Zeljko’s Notebook: Monte Carlo Casino, Nadal, Federer & One Speedy Scooter

There are few finer sights on the ATP Tour than looking out from the Art Deco clubhouse on a cloudless day at the Monte-Carlo Country Club, perched on top of the glistening Mediterranean, where the beautiful people — and their grand yachts in the near distance — come to be seen in early Spring. If you happen to be present at the Rolex Monte-Carlo Masters on a Wednesday afternoon, shortly after diners have taken lunch on the terrace, you can close your eyes and listen to the roar of the galleries as Rafael Nadal steps onto Court Central for the first time.

It is where Zeljko Franulovic, the vastly experienced Tournament Director since 2005, takes great pride in welcoming the tennis world, and where Nadal, for an incredible 11 of the past 14 years, has shook the hand of His Serene Highness The Sovereign Prince of Monaco as the champion on the final day. “Rafa and the Rolex Monte-Carlo Masters will go down in the history books as a very special and unique relationship, between the player and the tournament – simple as that,” Franulovic told ATPTour.com.

“After having won the event for the eighth straight year in 2012, it was obvious that Monte-Carlo was turning into a success story for Rafa, to put it mildly. Since he won his first event in 2005, the year I first became the Tournament Director, it was sort of a success story for me too. I said to Rafa, half-jokingly, in the locker room that year, during a rain delay, ‘Hey Rafa, it seems to me that our destinies are linked. As long as you keep winning, I should be okay as well. I count on you to win this event, otherwise I get fired!’”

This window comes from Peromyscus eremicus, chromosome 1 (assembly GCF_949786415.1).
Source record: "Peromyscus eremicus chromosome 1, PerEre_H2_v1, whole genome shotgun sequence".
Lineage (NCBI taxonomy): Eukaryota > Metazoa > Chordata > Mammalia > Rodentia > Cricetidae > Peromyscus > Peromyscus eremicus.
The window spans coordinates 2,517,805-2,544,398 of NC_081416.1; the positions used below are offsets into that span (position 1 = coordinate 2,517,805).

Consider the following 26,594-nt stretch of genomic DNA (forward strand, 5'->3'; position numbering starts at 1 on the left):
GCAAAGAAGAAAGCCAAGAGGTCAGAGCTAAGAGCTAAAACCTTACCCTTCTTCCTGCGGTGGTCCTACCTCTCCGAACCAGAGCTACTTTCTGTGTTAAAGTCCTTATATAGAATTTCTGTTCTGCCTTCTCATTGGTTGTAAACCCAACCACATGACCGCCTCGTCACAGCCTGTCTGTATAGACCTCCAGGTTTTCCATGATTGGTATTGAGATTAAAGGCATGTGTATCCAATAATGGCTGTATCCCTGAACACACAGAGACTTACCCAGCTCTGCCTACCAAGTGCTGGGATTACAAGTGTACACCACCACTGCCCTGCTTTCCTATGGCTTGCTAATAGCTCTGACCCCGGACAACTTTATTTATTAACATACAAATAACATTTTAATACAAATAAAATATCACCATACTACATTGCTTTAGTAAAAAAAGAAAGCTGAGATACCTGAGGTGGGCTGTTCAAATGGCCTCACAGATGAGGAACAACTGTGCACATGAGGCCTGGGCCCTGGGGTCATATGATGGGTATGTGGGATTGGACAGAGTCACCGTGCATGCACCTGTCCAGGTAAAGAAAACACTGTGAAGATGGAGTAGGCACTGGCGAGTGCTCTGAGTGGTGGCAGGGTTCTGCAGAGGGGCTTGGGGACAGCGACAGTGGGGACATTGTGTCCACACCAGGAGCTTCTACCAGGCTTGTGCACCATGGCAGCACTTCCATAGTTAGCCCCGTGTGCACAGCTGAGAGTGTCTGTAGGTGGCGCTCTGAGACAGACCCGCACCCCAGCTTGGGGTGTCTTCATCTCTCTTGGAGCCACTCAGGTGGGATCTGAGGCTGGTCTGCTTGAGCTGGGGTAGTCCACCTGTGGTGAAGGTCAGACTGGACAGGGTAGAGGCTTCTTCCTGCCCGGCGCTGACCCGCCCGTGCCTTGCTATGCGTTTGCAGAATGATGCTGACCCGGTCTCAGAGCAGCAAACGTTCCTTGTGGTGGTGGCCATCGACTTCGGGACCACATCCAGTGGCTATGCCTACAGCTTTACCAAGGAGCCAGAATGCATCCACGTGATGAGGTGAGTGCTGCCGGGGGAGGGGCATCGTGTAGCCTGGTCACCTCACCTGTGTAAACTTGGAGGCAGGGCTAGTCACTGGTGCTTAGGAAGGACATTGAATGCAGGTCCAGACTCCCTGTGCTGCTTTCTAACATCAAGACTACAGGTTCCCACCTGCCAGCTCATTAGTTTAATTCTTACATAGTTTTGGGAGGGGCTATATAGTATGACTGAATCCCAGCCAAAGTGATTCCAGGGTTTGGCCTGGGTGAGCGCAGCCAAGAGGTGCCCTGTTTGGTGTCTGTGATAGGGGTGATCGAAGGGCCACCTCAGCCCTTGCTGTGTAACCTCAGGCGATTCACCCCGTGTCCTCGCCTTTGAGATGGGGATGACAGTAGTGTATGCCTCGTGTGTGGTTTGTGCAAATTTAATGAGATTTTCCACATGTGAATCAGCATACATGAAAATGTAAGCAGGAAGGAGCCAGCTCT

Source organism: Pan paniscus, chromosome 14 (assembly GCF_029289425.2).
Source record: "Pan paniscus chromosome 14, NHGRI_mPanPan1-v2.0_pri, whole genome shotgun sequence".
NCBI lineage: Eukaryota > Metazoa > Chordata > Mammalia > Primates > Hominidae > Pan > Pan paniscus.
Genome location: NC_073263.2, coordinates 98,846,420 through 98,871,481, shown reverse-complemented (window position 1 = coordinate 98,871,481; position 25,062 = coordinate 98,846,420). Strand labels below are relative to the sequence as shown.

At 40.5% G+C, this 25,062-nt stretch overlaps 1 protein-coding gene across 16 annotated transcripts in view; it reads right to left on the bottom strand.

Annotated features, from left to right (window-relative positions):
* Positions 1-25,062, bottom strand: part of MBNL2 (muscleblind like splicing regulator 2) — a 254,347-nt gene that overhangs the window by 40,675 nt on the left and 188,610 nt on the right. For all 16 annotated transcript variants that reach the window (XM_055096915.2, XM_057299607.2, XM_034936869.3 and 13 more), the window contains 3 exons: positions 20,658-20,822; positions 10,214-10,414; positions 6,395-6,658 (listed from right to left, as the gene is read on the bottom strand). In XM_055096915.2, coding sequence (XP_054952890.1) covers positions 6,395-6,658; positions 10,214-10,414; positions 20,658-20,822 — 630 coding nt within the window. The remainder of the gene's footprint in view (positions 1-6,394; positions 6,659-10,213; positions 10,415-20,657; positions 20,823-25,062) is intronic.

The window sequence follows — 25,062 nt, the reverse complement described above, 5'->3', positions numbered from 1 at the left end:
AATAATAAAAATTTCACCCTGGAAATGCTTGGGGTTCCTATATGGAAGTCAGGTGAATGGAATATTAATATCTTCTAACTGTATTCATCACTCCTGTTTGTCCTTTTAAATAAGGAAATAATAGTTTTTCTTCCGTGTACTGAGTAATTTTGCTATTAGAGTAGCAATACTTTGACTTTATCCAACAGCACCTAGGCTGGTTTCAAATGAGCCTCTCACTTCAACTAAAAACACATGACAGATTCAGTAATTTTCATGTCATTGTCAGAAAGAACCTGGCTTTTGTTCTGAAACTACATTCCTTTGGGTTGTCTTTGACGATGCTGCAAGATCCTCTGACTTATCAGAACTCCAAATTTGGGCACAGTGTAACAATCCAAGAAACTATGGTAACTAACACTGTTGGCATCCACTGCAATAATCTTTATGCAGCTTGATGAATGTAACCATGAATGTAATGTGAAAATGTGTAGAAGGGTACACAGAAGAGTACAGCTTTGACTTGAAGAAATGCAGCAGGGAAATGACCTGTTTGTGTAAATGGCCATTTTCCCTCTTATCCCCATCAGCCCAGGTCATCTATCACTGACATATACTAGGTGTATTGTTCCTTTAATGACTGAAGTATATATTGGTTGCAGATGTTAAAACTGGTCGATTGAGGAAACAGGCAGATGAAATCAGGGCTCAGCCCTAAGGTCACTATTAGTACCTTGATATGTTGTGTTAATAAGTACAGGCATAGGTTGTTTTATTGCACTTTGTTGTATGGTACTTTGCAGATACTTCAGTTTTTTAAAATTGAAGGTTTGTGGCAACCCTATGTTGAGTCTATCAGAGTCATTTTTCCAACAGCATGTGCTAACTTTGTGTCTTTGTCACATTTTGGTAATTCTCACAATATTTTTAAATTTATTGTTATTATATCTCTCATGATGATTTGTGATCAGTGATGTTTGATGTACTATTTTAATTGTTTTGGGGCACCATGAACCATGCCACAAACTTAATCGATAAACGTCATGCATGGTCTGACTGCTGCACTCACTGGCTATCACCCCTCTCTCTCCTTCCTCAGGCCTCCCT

The 72-year-old Franulovic can only smile over the influence of Nadal, who, when the ATP Tour looked to restructure the calendar and trim the number of Masters 1000 tournaments from nine to eight in 2007, became one of the most vocal to protect the status of Monte-Carlo. “What’s more important than his 11 titles, is his personality,” says Franulovic. His image as a sports personality, as a champion. It’s not just his presence around the Country Club, whether playing or practising, but it’s his huge respect and attachment to the tournament. Having such a champion adds to the prestige of the Rolex Monte-Carlo Masters, or when people watch his press conferences, it’s the best publicity a tournament can have. Because when the tournament really needed player support in 2007 not to be downgraded, he was one of the most vocal to protect the Masters 1000 status.”

While the ambience of the Monte Carlo tournament week is centred on tennis, when the world’s best players find their clay feet in a picturesque setting, there is also the Gala, La Grande Nuit de Tennis or the Players’ Revue, founded by Gloria Butler more than 70 years ago, and a huge success to this day. In 2006, the organisers decided to promote the tournament for the first time in the heart of Monaco, live on television. Featuring Nadal, the defending champion, and then World No. 1 Roger Federer, it remains one of Franulovic’s favourite memories.